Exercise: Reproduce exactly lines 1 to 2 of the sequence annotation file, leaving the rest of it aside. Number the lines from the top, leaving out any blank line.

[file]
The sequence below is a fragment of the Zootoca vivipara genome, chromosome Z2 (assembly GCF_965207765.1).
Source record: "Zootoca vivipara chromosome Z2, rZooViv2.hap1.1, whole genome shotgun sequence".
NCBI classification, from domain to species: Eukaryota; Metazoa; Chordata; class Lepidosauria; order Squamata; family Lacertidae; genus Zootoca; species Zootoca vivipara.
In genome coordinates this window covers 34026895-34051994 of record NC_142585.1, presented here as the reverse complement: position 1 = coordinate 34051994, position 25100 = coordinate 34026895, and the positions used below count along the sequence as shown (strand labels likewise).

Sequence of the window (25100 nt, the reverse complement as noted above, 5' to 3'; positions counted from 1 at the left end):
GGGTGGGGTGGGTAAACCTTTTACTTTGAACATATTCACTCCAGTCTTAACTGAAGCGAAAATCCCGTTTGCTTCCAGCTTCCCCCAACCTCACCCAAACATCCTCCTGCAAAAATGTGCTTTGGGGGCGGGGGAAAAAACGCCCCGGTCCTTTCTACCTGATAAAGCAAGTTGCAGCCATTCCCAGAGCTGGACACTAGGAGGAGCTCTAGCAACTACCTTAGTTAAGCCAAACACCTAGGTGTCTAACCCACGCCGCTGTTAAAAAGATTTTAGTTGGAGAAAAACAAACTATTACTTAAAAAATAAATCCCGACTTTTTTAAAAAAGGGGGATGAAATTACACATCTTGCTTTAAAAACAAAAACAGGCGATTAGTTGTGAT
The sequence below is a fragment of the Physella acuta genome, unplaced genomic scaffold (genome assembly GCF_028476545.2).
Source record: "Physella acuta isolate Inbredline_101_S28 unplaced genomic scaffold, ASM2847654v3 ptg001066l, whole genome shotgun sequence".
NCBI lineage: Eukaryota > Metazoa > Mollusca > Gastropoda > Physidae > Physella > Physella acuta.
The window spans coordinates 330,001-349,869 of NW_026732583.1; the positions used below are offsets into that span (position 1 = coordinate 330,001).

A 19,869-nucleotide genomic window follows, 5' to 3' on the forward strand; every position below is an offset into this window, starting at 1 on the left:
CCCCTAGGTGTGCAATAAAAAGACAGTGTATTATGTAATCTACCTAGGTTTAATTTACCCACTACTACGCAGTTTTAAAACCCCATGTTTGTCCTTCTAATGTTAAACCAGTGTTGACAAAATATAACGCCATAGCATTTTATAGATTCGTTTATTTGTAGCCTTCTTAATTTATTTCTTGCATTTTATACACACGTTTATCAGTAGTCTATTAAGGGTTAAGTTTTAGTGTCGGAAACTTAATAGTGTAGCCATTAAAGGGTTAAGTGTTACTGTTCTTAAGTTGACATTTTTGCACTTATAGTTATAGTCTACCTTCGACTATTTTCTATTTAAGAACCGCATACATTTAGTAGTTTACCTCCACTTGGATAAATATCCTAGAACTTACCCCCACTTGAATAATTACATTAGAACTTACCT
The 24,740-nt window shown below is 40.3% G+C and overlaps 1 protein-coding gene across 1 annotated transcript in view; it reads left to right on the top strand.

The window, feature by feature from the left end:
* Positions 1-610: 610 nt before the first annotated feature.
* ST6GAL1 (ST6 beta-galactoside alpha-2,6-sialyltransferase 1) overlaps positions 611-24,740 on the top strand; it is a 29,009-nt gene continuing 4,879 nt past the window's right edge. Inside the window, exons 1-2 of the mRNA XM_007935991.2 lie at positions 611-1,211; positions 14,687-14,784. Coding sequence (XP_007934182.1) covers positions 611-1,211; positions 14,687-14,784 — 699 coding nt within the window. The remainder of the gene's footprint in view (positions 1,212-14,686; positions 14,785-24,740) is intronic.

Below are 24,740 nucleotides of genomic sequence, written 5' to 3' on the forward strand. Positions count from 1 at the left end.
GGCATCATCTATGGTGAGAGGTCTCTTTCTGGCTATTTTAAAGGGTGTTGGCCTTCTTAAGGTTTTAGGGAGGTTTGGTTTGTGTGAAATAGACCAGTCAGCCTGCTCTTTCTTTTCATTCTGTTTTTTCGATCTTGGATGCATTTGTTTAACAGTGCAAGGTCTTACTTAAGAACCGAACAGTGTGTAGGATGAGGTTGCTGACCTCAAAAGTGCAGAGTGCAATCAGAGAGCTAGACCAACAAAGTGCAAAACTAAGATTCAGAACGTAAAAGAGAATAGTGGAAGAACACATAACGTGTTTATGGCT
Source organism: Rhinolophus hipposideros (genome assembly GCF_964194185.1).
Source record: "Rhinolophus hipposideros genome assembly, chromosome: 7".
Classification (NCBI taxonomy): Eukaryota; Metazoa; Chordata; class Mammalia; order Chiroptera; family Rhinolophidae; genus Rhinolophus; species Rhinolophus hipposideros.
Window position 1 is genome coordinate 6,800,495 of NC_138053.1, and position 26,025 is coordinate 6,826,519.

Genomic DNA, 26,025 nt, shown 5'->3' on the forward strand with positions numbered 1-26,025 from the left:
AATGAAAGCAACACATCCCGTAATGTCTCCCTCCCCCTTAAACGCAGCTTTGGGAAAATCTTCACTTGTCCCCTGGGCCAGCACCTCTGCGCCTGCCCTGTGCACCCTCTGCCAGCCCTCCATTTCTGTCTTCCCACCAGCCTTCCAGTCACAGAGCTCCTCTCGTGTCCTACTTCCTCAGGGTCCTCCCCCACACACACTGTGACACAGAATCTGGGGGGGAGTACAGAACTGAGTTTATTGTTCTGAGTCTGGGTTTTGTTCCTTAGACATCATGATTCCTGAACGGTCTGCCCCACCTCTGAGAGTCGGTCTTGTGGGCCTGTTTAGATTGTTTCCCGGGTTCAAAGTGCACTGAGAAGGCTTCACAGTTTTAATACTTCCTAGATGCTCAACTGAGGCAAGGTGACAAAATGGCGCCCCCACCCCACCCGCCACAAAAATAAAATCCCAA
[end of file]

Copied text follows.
The sequence below is a fragment of the Zootoca vivipara genome, chromosome Z2 (assembly GCF_965207765.1).
Source record: "Zootoca vivipara chromosome Z2, rZooViv2.hap1.1, whole genome shotgun sequence".